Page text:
Pumpkin Seed Milk




  1. To soak the pumpkin seeds, place them in a glass or ceramic bowl or large glass jar, and cover with filtered water.
  2. Add 1 teaspoon Celtic sea salt and splash of fresh lemon juice or apple cider vinegar, cover the container with a breathable kitchen towel, and allow to soak at room temperature for 8 hours. (For more information on soaking read here.)
  3. Drain, and discard the soaking liquid (do not use this to make the milk). Rinse the almonds several times to remove the anti-nutrients and enzyme inhibitors.
  4. Throw the rinsed pumpkin seeds, water, and salt in your blender, and blast on high for 30 to 60 seconds, until the nuts are completely pulverized. Use whole milk to maximize nutrition. Or strain for a smoother, more commercial-style milk for use in recipes.
  5. To strain, place a nut milk bag or knee-high piece of sheer nylon hosiery over the opening of a glass bowl, jar or jug. Pour the milk into the bag, twisting the bag closed, and gently squeezing it to pass the liquid through. Empty the almond pulp aside. You can dehydrate this for use in smoothies or to make crusts. Or make this quick easy body scrub.
  6. Rinse your blender container, and pour the strained milk back in. Add the vanilla, sweetener, and any flavorings, and blast again, until smooth and creamy.
  7. Store the milk in a sealed container in the fridge. Activated pumpkin seed milk (made with soaked pumpkin seeds) will keep for 2 to 3 days in a very cold fridge. Unsoaked pumpkin seed milk will keep for about 5 days.

Pumpkin seed milk is a fun way to include these nutrient-rich seeds into your diet.

Pumpkin seeds are one of the highest plant-based sources of protein containing all essential amino acids. A handful of pepitas makes up almost half of the recommended daily allowance of protein. Pepitas are also a rich source of iron, with one cup delivering almost half of the RDA of iron. Pepitas are also a good source of zinc, to bone health, and prostate health in men. Pumpkin seeds are also a good source of calcium, magnesium, manganese, potassium, phosphorus, and copper; as well as Vitamins A, B and E.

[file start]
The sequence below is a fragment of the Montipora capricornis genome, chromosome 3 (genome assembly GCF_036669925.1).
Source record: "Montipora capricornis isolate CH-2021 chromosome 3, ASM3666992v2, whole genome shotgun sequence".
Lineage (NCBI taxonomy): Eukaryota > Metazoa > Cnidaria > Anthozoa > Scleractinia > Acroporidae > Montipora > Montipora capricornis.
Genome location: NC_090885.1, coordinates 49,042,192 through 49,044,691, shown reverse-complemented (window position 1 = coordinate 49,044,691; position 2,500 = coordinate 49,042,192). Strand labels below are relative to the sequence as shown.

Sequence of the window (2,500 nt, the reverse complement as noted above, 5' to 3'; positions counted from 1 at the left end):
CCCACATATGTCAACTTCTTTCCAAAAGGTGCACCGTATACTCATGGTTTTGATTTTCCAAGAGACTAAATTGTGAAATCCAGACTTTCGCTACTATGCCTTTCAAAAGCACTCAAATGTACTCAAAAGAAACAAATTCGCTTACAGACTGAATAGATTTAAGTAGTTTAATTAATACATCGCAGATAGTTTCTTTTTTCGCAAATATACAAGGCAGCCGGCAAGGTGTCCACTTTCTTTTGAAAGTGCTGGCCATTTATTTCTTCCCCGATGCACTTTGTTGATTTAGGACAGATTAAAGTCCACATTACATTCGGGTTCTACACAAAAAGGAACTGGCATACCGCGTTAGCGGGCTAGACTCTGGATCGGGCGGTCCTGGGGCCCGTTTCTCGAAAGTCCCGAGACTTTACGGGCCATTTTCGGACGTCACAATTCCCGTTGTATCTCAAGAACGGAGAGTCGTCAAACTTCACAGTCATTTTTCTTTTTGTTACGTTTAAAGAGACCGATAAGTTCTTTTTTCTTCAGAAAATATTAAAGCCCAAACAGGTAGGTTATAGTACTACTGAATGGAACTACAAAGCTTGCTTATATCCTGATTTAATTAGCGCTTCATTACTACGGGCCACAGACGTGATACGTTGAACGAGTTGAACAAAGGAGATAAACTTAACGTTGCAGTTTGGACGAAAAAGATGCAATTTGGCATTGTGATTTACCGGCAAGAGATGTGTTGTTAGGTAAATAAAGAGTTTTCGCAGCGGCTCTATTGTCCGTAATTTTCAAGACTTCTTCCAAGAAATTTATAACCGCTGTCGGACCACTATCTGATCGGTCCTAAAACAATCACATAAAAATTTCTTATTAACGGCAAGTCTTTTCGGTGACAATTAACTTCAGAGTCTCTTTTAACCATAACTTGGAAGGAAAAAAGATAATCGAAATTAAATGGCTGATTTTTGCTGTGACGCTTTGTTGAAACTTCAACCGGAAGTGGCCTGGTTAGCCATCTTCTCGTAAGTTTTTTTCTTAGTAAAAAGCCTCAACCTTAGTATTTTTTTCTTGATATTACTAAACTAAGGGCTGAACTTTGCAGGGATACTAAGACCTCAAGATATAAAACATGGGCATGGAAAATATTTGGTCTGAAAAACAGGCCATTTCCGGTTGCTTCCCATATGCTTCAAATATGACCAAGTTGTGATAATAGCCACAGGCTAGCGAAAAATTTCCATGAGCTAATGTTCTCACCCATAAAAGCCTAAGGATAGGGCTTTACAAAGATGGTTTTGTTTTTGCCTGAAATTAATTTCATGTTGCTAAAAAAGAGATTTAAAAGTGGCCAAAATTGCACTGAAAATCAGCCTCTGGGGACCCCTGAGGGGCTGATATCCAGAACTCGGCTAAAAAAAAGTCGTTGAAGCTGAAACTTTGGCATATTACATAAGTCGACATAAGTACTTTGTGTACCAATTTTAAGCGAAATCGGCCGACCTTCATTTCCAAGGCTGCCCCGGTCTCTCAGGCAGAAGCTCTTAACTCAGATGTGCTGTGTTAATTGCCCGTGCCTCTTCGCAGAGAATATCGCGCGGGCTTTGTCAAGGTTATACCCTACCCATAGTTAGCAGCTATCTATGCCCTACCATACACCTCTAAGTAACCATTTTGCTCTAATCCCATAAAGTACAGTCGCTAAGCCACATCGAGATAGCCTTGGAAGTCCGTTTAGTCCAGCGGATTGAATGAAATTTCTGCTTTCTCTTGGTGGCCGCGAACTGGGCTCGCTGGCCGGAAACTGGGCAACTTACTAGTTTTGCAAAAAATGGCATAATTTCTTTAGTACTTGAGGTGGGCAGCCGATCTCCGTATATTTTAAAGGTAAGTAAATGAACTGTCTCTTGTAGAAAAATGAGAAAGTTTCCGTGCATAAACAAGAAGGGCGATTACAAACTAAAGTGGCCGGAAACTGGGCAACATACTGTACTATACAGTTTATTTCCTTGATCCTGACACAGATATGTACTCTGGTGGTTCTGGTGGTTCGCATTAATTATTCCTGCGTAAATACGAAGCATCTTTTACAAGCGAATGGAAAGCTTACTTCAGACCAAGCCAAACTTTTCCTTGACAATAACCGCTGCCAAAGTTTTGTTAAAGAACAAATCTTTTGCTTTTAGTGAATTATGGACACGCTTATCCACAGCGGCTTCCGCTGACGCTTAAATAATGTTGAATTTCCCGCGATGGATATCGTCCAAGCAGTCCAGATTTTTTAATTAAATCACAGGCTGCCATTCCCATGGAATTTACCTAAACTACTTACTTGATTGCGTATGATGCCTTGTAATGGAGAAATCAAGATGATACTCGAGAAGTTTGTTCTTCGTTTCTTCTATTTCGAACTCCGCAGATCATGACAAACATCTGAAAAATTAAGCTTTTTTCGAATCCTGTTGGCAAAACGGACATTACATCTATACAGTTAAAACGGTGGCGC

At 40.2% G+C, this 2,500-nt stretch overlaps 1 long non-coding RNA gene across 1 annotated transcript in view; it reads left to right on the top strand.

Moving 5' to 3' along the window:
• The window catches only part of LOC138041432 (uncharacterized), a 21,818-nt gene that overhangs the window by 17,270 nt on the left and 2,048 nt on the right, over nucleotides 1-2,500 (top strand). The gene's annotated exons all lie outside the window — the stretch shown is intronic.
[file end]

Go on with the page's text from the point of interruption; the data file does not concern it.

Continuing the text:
Loaded with heart-healthy unsaturated fats and omega-3 and omega-6 fatty acids, pumpkin seeds are anti-inflammatory avengers that help regulate blood pressure and cholesterol for heart health. They also contain tryptophan to alleviate anxiety and aid sleep.

Purchase raw pumpkin seeds from a supplier with a high turn over to ensure maximum freshness and quality, and store in a sealed glass container in the fridge, and consume within a couple of months. Or scoop seeds out of pumpkins and dehydrate the seeds.

Pumpkin seeds have a subtle sweet and nutty flavour. Some pumpkin seeds have a creamy husk, but the majority of pepitas are flat and dark green in color, so your milk will have a green tinge to it.

Pumpkin seed milk has a small amount of texture. You don't really need to strain it. In fact, you'll get more nutritional benefit if you don't strain it. However, for a silky smooth texture like a commercial-style milk for use in recipes, strain in. Use the smooth pulp for crackers, savory balls, and crusts. I like to add some salt on the pulp and eat it with a spoon!

Pumpkin seed milk does have a distinctive flavor. I sweeten it and add a bit of vanilla extract to lift and brighten the flavor. Pumpkin seed milk is delicious mixed with some carrot juice and a pinch of cinnamon. Try my sugar-free pumpkin pie smoothie.

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Esmeralda Ruiz